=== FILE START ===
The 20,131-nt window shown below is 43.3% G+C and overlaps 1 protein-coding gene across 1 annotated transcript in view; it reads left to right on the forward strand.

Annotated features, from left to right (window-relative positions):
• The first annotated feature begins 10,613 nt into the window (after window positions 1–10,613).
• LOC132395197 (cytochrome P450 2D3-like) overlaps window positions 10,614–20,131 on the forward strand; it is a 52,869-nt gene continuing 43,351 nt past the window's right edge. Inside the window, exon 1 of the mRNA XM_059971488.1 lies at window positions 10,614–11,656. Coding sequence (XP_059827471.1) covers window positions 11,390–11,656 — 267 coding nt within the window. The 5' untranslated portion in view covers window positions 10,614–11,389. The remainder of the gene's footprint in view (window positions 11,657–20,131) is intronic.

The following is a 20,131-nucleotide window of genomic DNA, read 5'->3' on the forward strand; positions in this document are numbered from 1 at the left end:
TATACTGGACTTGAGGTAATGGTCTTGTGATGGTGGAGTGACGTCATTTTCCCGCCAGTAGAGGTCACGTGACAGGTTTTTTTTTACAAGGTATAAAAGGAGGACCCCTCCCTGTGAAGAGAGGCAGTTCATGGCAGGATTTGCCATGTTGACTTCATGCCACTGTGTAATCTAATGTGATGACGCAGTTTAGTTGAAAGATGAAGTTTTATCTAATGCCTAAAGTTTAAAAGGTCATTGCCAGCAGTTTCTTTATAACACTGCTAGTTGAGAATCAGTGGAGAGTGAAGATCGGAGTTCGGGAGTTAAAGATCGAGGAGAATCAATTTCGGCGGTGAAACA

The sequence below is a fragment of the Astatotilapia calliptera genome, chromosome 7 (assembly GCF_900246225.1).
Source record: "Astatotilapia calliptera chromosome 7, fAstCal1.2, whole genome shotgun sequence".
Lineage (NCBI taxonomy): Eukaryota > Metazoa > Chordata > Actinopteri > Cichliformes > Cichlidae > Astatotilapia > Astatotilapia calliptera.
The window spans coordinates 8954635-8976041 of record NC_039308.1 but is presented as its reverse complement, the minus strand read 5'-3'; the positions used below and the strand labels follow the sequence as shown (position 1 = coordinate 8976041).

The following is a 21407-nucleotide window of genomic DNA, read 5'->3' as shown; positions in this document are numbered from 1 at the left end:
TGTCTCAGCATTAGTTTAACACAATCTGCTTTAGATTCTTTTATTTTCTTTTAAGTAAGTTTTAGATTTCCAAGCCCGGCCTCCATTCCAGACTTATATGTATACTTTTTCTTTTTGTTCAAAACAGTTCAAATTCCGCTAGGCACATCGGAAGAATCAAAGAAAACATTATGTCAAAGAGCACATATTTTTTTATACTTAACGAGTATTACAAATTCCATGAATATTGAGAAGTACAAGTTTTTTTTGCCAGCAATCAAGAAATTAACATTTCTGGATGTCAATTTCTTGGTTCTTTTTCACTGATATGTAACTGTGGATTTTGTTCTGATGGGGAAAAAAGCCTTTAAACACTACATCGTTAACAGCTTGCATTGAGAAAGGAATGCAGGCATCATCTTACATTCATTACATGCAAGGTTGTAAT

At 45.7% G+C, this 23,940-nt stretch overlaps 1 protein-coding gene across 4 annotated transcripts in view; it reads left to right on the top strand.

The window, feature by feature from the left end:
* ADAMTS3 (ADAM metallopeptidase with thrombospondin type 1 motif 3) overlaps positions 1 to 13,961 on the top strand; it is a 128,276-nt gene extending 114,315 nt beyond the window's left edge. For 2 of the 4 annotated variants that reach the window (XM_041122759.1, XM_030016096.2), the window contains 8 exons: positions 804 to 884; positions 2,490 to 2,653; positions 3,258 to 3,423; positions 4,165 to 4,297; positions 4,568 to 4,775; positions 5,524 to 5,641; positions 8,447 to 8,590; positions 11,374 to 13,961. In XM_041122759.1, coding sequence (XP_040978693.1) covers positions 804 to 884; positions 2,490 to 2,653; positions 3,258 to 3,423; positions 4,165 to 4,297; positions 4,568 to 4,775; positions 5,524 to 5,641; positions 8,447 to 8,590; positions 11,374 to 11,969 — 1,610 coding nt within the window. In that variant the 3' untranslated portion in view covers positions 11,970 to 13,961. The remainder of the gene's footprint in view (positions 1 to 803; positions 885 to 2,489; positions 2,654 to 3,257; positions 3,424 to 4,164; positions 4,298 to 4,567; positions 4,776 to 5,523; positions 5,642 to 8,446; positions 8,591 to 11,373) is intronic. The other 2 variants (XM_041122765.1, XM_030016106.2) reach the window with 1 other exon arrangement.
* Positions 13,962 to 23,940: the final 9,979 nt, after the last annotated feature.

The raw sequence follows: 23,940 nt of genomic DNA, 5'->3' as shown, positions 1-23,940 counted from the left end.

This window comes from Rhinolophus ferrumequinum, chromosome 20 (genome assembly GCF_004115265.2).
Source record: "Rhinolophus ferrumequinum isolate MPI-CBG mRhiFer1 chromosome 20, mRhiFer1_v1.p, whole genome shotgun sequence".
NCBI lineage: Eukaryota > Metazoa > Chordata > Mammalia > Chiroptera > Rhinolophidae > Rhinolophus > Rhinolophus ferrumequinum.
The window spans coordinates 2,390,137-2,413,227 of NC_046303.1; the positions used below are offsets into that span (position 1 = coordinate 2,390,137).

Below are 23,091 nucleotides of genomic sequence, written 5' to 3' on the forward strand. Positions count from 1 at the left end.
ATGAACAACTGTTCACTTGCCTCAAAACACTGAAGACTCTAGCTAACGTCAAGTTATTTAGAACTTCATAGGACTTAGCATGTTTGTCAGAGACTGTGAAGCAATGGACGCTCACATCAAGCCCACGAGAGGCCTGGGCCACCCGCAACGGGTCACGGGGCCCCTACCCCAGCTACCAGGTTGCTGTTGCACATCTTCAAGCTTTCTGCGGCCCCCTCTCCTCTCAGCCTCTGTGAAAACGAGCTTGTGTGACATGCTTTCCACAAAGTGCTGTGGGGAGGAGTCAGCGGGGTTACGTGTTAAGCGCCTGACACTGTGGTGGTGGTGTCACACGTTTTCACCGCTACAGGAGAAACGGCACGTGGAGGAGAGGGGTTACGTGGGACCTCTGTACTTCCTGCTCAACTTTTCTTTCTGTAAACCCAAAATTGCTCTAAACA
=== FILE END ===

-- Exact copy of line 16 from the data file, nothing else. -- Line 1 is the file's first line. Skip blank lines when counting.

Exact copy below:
* Positions 13,962 to 23,940: the final 9,979 nt, after the last annotated feature.